A few months ago a writing pal passed along a link to Dennis Cass’ post discussing his version of an idealized MFA program, an alternative MFA. Cass’ point of view was that traditional MFA curriculums were filed with blanks, specifically outside of craft development, as done through workshops, and outside (perhaps) literary criticism, as done through massive reading work.
This struck a cord with me, it sounded about right, so I went off and built one of my own, what I call myMFA, it’s outlined in detail, along with the schedule of how I implemented it in 2009 and 2010, after the jump…
Sharon Mesmer is on the short list for the next Brooklyn Poet Laureate to succeed Ken Siegelman.
It really isn’t a contest is it? She has to get the nod.
In a story Gene Kuntzman did for the The Brooklyn Paper he wrote:
blockquote>”Mesmer will get the vote of anyone who likes a randy dame who’s not afraid to write poems with titles like “Annoying Diabetic Bitch” and “Holy Mother of Monkey Poo.”
“If anyone is suggesting me [as poet laureate], it must be because I slept around so much,” she said. But she’s being modest: Mesmer, who studied under Allen Ginsberg, teaches at the New School and, this fall, at Brooklyn College.
A great way to waste time not writing is to set up your system for managing writing time during the time when you should be writing.
I used to write non-stop, heads-down till my body collapsed, lost in the tunnel of creativity, absorbed with characters and stories. While exciting and vaguely mystical, this is not a long haul strategy for writing sucess. Eventually things (like, you) begin to break down.
Somewhere along the way, I think from the Scrivener boards, I learned of a system for working in periods of forty-eight minutes followed by breaks of twelve minutes. The idea was to train the subconscious to visit during the twelve to help the creative process along.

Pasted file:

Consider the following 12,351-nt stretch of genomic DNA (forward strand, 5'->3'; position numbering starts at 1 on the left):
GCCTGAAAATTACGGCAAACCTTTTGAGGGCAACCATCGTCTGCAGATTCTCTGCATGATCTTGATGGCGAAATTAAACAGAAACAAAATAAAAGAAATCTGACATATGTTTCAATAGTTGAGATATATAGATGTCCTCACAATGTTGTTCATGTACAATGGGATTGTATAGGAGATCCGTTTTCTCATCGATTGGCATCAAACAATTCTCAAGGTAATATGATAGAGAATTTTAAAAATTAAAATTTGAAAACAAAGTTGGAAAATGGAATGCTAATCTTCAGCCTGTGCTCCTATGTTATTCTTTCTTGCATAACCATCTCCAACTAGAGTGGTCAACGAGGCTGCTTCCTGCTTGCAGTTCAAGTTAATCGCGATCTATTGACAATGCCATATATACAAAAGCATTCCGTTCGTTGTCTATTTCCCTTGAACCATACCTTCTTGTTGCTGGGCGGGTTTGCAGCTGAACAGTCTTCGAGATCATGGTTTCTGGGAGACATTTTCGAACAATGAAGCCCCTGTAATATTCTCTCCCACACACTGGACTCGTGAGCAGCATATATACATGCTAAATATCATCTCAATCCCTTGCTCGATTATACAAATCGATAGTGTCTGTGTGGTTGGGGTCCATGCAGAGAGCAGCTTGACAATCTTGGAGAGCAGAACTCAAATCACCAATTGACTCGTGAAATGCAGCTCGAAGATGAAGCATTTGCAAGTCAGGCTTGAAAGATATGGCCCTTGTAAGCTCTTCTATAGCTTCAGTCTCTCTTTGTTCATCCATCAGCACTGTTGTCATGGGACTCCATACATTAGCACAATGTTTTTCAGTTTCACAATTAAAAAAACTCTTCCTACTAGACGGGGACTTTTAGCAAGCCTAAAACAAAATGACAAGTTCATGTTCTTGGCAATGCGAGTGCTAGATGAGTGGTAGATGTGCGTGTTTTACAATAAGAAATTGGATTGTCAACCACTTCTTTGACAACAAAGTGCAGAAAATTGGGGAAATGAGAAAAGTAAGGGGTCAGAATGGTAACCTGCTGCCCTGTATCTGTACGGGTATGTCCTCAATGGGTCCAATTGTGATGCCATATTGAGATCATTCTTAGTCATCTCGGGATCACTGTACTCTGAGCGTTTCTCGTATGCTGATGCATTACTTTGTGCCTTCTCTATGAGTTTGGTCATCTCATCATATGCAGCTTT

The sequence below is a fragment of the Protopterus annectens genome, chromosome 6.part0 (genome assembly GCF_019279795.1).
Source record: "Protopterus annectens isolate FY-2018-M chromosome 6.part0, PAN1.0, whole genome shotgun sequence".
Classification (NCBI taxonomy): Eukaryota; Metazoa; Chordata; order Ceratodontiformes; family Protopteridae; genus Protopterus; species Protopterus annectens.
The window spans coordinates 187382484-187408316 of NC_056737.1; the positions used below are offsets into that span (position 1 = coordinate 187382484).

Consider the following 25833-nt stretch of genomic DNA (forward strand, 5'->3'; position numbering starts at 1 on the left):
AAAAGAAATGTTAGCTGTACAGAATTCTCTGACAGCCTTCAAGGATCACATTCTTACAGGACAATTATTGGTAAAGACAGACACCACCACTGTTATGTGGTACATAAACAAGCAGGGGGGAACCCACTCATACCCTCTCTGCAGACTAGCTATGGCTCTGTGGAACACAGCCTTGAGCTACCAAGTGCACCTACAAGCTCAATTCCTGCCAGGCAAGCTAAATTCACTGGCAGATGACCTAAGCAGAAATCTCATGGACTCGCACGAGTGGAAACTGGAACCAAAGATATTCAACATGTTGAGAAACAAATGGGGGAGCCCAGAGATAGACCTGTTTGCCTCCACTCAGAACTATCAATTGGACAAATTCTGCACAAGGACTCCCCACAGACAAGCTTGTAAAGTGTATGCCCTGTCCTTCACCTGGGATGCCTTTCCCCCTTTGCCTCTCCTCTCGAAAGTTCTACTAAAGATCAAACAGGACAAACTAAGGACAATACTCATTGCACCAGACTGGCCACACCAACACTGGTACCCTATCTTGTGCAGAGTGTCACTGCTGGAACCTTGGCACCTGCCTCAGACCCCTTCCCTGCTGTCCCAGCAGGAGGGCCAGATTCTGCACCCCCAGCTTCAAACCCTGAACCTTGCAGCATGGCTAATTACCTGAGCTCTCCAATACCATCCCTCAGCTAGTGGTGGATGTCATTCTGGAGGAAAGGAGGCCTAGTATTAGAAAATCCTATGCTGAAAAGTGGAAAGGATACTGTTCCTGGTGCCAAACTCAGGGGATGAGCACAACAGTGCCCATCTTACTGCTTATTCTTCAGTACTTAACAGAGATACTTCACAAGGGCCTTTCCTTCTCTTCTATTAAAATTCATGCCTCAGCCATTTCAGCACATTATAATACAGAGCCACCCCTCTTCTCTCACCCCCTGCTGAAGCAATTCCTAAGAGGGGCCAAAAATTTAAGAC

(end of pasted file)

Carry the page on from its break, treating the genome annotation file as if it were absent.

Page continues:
Easy to adopt, right? All you need is a great timer, because if it works you’re fully absorbed during the 48 and will/should/hope to lose track of time until the bell goes off.
So I had to go find the right timer. Don’t laugh, this is a big deal and it can take dozens of hours of frittering to try them all and get just the right one….
In response to a question on another site…
“Once you have written down the inspiration that comes to you, then what?”
Outline, reorder, revise, wrestle with syntax, realize that there is no message or point, start over….Get to same place, cry, make coffee, read someone else’s work, say “I can do better than that”, start over, fail again, make choice between Martini or scotch, check facebook, read emails, call a friend, fritter, decide to give it another run…Find original point is not that bad, re-outline, like the way it looks, fill in gaps, change “its” to “it’s”, check spelling, publish, collapse exhausted and get another Martini…
Or something like that.
All these writing exercises, many under time constraints – “Please do a character development using dialogue and no description for the next 12 minutes” – become like unconstrained mini-therapy, without the benefit of professional interpretation.
“You are not the narrator…” Sure I’m not. I’m supposed to connect with my “conscious, make friends with it” and “take a stand in your work”. If I really took a stand everyone in the room would fall down.
I’m learning that artists stand naked. Perhaps that’s why they are hunched over all the time.
Also posted in Best Of
Are we better off with all the writer’s and researcher’s tools on our PCs?
I look down at my MacBook’s desktop, and staring back at me is a monster. A jumble of incomprehensible and expanding piles of electronic icons spill and shuffle around as if the sorter cubbies on top of a roll top desk had just collapsed. I think, if Mark Twain had a laptop this is what it would have looked like.
The nice thing about the physicality of books, printed pdfs, and paper journals is their hard edged presence and volume. Having them piled up around you reminds you of things; like how much you’ve done, and how much you need to do. That volume of paper communicates what you have to do, and more importantly, it gives you a gauge of what you can do.
So where does that leave Sente, Zotero, Pages, EndNote, OneNote, DEVONThink, Together and Journler…